By: Alex Reddaway - Technical Writer, Pacific Financial Inclusion Programme
Since Vodafone Fiji launched its M-PAiSA mobile money account in 2010 the number of active accounts has steadily increased each year. For some of those people M-PAiSA is the first formal financial service they’ve used, and for many more it’s the first digital financial service they have used. While this shows an encouraging increase in financial inclusion it raises the question of whether the usage of formal financial instruments is making a real difference in improving people’s lives, let alone how this links to the achievement of the Sustainable Development Goals (SDGs).
The Impact Pathways methodology was developed to find out whether financial services benefitted users, and to establish whether those benefits contributed towards achieving the SDGs. Visit the Impact Pathways website to learn more about this methodology. By taking a closer look at the human stories behind these numbers we can gain further insights into the specific ways in which they impact individuals and communities.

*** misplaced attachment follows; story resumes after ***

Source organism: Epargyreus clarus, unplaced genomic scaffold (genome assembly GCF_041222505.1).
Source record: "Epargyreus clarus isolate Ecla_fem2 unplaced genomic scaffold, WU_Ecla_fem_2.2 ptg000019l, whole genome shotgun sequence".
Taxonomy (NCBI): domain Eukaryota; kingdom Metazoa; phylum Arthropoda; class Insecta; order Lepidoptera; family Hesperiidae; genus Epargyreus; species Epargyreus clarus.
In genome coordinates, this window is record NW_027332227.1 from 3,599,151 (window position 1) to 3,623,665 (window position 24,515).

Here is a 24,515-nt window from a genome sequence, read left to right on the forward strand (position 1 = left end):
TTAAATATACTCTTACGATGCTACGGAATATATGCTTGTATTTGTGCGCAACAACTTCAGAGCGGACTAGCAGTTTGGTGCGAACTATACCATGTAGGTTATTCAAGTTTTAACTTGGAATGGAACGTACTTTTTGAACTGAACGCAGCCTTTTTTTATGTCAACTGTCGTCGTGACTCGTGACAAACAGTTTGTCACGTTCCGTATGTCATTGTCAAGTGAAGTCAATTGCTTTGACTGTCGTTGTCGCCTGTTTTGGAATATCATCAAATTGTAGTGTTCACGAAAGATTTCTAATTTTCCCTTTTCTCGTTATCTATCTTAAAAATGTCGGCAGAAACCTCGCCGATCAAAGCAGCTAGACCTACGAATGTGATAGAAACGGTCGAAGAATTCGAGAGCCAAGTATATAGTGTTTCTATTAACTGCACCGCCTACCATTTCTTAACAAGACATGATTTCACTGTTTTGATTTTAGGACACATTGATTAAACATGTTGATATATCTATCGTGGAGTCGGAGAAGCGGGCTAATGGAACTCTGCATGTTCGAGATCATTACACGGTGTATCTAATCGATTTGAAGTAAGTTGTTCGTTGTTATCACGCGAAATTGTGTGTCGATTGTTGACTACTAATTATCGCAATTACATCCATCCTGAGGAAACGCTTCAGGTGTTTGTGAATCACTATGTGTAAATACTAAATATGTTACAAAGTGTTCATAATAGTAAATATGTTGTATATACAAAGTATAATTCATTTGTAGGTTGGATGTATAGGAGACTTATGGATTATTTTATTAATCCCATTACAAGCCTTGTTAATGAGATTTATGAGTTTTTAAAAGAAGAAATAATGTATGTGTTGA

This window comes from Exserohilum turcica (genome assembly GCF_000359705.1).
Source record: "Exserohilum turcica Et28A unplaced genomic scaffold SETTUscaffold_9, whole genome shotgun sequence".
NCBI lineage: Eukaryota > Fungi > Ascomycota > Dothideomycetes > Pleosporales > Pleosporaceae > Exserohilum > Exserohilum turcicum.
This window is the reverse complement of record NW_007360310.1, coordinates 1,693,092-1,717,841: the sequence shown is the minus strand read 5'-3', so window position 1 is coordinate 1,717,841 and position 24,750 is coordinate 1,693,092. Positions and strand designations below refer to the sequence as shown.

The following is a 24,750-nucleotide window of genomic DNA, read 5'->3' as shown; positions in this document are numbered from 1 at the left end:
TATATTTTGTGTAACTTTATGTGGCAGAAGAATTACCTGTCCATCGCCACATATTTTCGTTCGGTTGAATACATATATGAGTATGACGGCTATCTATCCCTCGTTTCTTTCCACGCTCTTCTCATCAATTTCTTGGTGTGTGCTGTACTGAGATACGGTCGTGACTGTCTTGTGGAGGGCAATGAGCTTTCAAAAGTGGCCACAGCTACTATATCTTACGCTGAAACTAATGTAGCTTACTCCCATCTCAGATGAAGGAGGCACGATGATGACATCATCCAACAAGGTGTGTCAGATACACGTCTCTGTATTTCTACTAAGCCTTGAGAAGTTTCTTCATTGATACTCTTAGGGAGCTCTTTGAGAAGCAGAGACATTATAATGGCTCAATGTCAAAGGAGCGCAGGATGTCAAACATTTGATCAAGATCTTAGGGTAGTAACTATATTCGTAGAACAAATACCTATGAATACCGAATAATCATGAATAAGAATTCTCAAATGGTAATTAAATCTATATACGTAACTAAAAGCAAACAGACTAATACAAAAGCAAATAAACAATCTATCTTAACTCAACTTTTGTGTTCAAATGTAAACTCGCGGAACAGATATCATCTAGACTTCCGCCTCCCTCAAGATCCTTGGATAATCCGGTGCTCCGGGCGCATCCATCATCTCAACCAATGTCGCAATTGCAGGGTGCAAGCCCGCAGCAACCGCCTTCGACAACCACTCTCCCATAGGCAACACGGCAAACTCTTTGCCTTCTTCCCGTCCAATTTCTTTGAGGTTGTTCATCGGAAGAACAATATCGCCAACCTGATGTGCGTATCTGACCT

Thanks to the app, M-PAiSA users can view their balance and transactions list at all times, giving them complete control over their spending. Both Manish and Elsie spoke of the sense of security and being in control that this gives them, resulting in significantly less stress. Numerous studies link financial strain to poor health, as stress can cause a variety of both mental and physical health issues. By reducing stress related to the financial situation of an individual or family, mobile money products can help achieve SDG 3: Good Health and Wellbeing.
Both conversations back up another finding of the Impact Pathways study, that the more features an account has, the more benefits it offers its users. Although the introduction of QR payments may not directly have an impact on the SDGs, but it appears to be driving much wider and more regular usage, expanding the pool of people who will enjoy the benefits of digital financial services.